Maggi et al. Parasites & Vectors 2013, 6:101http://www.parasitesandvectors.com/content/6/1/101
Bartonella henselae bacteremia in a mother and son potentially associated with tick exposure
Ricardo G Maggi1,3*, Marna Ericson2, Patricia E Mascarelli1, Julie M Bradley1 and Edward B Breitschwerdt1
Background: Bartonella henselae is a zoonotic, alpha Proteobacterium, historically associated with cat scratch
disease (CSD), but more recently associated with persistent bacteremia, fever of unknown origin, arthritic and
neurological disorders, and bacillary angiomatosis, and peliosis hepatis in immunocompromised patients. A family
from the Netherlands
contacted our laboratory requesting to be included in a research study (NCSU-IRB#1960),
designed to characterize Bartonella spp. bacteremia in people with extensive arthropod or animal exposure. All four
family members had been exposed to tick bites in Zeeland, southwestern Netherlands
. The mother and son were
exhibiting symptoms including fatigue, headaches, memory loss, disorientation, peripheral neuropathic pain, striae
(son only), and loss of coordination, whereas the father and daughter were healthy.
Methods: Each family member was tested for serological evidence of Bartonella exposure using B. vinsonii subsp.
berkhoffii genotypes I-III, B. henselae and B. koehlerae indirect fluorescent antibody assays and for bacteremia using
the BAPGM enrichment blood culture platform.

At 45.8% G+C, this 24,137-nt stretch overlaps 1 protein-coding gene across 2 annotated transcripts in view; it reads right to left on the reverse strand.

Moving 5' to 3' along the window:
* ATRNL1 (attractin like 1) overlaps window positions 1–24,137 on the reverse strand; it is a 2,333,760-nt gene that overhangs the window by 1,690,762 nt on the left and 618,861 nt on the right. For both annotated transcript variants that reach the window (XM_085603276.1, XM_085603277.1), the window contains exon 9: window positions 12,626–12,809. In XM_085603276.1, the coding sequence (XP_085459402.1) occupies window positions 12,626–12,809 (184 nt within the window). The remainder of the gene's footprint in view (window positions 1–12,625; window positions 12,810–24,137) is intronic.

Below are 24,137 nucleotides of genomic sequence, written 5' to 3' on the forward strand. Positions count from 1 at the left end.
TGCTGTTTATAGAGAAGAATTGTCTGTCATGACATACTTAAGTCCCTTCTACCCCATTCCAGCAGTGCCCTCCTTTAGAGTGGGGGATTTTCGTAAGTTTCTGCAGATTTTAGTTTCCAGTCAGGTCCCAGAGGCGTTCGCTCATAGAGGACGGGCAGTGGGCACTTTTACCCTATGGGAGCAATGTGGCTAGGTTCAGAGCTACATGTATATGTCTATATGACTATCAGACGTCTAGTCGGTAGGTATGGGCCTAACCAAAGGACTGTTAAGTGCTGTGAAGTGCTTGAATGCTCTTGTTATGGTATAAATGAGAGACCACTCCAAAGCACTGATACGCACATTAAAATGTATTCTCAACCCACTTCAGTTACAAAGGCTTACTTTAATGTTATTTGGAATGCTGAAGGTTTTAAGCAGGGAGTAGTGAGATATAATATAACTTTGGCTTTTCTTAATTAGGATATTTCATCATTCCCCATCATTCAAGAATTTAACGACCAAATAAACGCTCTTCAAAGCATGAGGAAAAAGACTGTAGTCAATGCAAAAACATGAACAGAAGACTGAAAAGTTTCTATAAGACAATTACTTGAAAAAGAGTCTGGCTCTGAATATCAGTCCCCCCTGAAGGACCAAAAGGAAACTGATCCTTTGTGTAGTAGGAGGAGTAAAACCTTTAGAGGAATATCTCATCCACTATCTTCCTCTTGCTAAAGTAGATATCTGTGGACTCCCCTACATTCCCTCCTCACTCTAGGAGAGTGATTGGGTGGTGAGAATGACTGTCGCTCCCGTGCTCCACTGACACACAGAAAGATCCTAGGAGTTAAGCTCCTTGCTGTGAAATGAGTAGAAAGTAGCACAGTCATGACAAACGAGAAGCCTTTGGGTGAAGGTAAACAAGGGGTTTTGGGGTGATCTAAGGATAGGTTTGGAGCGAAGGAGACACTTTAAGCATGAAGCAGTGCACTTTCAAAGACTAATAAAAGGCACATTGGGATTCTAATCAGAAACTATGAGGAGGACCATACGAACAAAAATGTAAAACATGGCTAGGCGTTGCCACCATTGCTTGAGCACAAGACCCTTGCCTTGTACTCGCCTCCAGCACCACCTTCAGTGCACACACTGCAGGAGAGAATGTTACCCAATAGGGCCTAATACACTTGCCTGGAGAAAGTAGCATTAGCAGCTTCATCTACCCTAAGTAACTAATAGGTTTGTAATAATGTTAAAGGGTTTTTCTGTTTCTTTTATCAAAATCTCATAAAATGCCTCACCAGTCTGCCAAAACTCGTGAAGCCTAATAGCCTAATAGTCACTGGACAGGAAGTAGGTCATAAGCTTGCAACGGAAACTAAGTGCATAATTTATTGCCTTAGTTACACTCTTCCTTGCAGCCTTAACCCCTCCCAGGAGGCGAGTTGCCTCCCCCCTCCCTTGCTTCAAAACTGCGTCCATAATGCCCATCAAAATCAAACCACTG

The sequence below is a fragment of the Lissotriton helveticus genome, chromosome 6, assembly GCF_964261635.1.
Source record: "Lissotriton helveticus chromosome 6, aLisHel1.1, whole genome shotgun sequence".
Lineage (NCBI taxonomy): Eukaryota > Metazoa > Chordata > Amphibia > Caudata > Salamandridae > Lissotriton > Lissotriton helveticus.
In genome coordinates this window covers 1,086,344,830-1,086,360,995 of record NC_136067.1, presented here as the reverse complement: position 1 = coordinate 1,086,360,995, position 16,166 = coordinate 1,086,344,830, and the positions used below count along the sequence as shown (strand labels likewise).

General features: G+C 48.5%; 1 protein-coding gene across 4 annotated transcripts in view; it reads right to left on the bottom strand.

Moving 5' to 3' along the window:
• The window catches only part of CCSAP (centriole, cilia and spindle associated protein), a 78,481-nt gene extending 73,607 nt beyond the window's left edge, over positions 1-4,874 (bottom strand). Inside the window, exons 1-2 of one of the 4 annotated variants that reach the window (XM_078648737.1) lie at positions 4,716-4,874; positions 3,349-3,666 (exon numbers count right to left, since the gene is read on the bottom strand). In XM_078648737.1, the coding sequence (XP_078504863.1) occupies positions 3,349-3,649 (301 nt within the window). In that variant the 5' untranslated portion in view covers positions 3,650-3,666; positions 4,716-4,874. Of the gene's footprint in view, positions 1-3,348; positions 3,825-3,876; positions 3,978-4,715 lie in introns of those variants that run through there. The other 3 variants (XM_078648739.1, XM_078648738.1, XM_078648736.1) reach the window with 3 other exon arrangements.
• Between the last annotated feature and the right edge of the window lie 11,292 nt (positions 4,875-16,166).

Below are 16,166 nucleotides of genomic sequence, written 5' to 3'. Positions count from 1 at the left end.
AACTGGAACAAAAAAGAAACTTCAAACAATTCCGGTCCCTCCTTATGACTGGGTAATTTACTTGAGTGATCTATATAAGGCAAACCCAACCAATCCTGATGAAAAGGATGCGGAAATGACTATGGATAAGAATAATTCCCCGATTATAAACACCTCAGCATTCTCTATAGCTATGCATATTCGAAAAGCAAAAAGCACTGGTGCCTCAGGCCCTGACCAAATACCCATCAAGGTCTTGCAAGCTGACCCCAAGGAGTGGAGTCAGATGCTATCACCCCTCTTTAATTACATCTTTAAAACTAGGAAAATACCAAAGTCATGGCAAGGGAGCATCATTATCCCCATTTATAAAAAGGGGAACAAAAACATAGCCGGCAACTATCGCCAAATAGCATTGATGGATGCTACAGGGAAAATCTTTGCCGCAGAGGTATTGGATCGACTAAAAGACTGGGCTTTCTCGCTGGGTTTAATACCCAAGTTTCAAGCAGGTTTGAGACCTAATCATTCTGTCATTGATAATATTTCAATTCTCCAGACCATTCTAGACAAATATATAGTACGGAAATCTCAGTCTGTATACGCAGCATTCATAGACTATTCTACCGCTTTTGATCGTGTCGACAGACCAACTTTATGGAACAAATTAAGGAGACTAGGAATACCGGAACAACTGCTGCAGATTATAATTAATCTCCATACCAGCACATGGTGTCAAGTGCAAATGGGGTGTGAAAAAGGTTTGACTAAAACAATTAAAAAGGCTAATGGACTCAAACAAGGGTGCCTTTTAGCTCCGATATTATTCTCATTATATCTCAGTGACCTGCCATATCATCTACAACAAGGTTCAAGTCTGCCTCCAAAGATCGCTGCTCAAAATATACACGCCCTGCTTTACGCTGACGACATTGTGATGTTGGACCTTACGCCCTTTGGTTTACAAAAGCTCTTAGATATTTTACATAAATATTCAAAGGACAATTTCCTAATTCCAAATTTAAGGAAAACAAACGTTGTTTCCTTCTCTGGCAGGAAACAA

Results: The mother was seroreactive to multiple Bartonella spp. antigens and bacteremia was confirmed by PCR
amplification of B. henselae DNA from blood, and from a BAPGM blood agar plate subculture isolate. The son was
not seroreactive to any Bartonella sp. antigen, but B. henselae DNA was amplified from several blood and serum
samples, from BAPGM enrichment blood culture, and from a cutaneous striae biopsy. The father and daughter were
seronegative to all Bartonella spp. antigens, and negative for Bartonella DNA amplification.
Conclusions: Historically, persistent B. henselae bacteremia was not thought to occur in immunocompetent
humans. To our knowledge, this study provides preliminary evidence supporting the possibility of persistent
B. henselae bacteremia in immunocompetent persons from Europe. Cat or flea contact was considered an unlikely
source of transmission and the mother, a physician, reported that clinical symptoms developed following tick
exposure. To our knowledge, this is the first time that a B. henselae organism has been visualized in and amplified
from a striae lesion. As the tick bites occurred three years prior to documentation of B. henselae bacteremia, the
mode of transmission could not be determined.
Keywords: Bartonella, BAPGM, Bacteremia, Striae, Neuropathy, Neurological disorder